Incidents report 2017 - Root causes

Scatter plot of incidents (duration and number of users) 2012-2017

Combining the data from annual reports going back to 2012 (more than 700 incidents), we can see the duration (hours) and number of customers impacted. The scatter plot below shows the distribution of all years combined.

Incidents report 2017 - Impacted users

Background information

Since 2010, ENISA has been supporting the EU countries with breach reporting, developing guidelines and tools for authorities, setting workable thresholds. ENISA is part of the ‘Article 13a’ expert group on security measures and incident reporting, which aims to have a harmonized implementation, a level playing field across the EU, when it comes to telecom security. This simplifies compliance and reduces overhead for EU telecom providers.

ENISA also analyses cross-cutting issues, common root causes and trends, collaborating with NRAs and the private sector. For example, in 2018 ENISA published an ‘EU state-of-play’ report on legacy interconnection protocols like SS7, an old protocol that can easily be exploited for illegal surveillance and interception. In 2016, ENISA surveyed telecom providers across the board to map out which security measures they had put in place.

In 2014, ENISA published recommendations for providers on how to address security requirements when dealing with ICT equipment vendors and suppliers of outsourced services for core operations, because issues with ICT equipment were a major cause of reported outages.

In 2013, when it became clear that cable cuts due to civil works were a major cause of incidents, ENISA published a whitepaper with good practices on how to reduce underground cable cuts.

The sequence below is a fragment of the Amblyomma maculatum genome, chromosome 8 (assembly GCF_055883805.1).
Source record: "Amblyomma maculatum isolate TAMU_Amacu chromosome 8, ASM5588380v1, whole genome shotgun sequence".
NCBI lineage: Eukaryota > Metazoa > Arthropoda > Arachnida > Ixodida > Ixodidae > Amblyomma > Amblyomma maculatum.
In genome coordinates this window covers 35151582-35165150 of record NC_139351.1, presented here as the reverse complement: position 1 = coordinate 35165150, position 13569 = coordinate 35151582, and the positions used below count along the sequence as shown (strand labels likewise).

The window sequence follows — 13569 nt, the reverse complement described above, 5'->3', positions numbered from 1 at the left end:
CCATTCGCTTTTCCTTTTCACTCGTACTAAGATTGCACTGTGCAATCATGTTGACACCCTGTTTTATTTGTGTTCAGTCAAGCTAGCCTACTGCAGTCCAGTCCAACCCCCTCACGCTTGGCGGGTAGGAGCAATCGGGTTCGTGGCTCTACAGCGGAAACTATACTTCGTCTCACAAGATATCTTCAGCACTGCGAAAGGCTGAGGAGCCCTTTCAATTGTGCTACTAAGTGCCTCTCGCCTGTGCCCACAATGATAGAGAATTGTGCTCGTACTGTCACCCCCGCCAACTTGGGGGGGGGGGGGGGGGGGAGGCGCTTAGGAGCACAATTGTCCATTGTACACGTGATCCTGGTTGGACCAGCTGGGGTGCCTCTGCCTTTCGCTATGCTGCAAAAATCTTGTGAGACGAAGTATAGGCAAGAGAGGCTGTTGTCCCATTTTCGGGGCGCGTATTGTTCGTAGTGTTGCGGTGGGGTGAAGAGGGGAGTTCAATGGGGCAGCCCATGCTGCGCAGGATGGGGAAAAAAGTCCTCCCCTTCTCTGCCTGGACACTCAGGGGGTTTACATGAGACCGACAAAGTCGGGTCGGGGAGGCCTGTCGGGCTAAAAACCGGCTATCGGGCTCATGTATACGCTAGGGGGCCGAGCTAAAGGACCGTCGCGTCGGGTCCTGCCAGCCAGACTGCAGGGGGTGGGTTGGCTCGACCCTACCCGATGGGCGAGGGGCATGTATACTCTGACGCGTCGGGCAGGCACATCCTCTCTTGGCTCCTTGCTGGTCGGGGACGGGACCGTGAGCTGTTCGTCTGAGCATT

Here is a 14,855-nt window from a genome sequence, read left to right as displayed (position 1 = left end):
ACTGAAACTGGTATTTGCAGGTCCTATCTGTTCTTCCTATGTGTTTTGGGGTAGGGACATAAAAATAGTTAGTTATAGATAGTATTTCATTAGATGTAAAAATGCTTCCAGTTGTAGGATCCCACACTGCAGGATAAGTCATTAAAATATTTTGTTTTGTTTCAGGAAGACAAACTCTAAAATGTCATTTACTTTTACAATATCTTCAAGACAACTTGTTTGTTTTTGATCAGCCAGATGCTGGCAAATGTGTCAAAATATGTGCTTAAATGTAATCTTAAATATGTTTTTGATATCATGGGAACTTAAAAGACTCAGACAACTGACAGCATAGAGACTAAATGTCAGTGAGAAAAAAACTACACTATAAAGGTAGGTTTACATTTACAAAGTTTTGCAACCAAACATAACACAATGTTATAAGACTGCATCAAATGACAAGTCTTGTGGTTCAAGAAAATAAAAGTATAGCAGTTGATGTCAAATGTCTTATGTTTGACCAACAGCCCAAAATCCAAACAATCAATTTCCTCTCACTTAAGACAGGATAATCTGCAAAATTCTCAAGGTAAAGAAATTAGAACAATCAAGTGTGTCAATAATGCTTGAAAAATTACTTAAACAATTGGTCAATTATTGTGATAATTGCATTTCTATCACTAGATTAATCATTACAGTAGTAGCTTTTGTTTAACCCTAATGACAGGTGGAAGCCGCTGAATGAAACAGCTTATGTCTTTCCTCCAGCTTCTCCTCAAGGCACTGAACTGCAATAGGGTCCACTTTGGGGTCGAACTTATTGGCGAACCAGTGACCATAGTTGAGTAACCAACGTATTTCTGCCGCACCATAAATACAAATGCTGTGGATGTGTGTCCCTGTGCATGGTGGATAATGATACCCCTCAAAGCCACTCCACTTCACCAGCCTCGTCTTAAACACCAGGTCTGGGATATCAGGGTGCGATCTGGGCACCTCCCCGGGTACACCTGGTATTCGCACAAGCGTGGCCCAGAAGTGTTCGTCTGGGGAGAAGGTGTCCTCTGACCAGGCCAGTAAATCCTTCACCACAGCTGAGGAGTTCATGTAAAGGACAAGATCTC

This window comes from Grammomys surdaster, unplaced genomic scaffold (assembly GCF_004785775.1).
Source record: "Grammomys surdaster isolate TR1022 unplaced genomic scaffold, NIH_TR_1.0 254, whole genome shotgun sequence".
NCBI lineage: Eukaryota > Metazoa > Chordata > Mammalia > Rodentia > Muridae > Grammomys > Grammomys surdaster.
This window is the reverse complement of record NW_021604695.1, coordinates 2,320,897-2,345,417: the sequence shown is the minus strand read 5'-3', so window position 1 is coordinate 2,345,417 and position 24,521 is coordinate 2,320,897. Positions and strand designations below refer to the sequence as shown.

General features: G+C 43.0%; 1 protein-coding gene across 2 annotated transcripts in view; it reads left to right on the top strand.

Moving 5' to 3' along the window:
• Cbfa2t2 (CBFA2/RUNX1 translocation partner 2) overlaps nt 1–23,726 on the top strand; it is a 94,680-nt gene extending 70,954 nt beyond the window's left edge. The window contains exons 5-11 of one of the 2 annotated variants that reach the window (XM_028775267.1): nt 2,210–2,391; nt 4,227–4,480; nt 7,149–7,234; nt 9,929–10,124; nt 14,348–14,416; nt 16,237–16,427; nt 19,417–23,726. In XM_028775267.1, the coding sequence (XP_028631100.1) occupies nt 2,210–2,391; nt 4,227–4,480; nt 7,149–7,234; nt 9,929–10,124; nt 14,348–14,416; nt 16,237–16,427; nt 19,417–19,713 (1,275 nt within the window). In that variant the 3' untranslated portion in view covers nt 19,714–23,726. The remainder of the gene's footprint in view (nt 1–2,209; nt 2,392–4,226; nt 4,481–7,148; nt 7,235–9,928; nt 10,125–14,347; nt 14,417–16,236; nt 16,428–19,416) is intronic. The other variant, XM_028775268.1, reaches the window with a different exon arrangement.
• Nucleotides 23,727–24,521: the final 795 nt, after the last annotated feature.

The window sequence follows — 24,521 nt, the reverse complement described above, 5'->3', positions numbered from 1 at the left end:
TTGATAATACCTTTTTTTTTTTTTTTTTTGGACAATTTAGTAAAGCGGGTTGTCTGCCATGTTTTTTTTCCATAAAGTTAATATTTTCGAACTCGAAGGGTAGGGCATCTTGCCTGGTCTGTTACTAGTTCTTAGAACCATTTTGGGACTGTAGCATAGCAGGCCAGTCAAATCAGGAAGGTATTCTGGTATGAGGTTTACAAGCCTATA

The process of incident reporting by telecom providers and the subsequent summary reporting by telecom authorities to ENISA started in 2011.

Mandatory breach reporting has been part of the EU’s telecom regulatory framework since the 2009 reform of the telecom package, which came into force in 2011 (Article 13a of the Framework directive, 2009/140/EC). In the following years, breach-reporting requirements were included in the EU eIDAS regulation and the EU’s NIS directive.

Currently, security breach reporting is mandatory for incidents causing disruptions (i.e. outages). In June, the European Parliament and Council reached an agreement on an update of the legal framework called the European Electronic Communications Code (EECC). The EECC covers not only traditional telecom providers, but also over-the-top communications services. In the EECC, breach reporting will be extended to cover not only outages, but also other security breaches like, for example, confidentiality breaches.

Electronic communication providers in the EU have to notify significant security incidents to the national telecom regulatory authorities (NRAs) in each EU member state. Every year, the NRAs report summaries about the most significant incidents, based on a set of agreed thresholds.

Incident reporting is key for the NRAs to understand issues and trends. The positive impact of breach reporting legislation, like Article 13a, was confirmed in an independent impact assessment of telecom security legislation.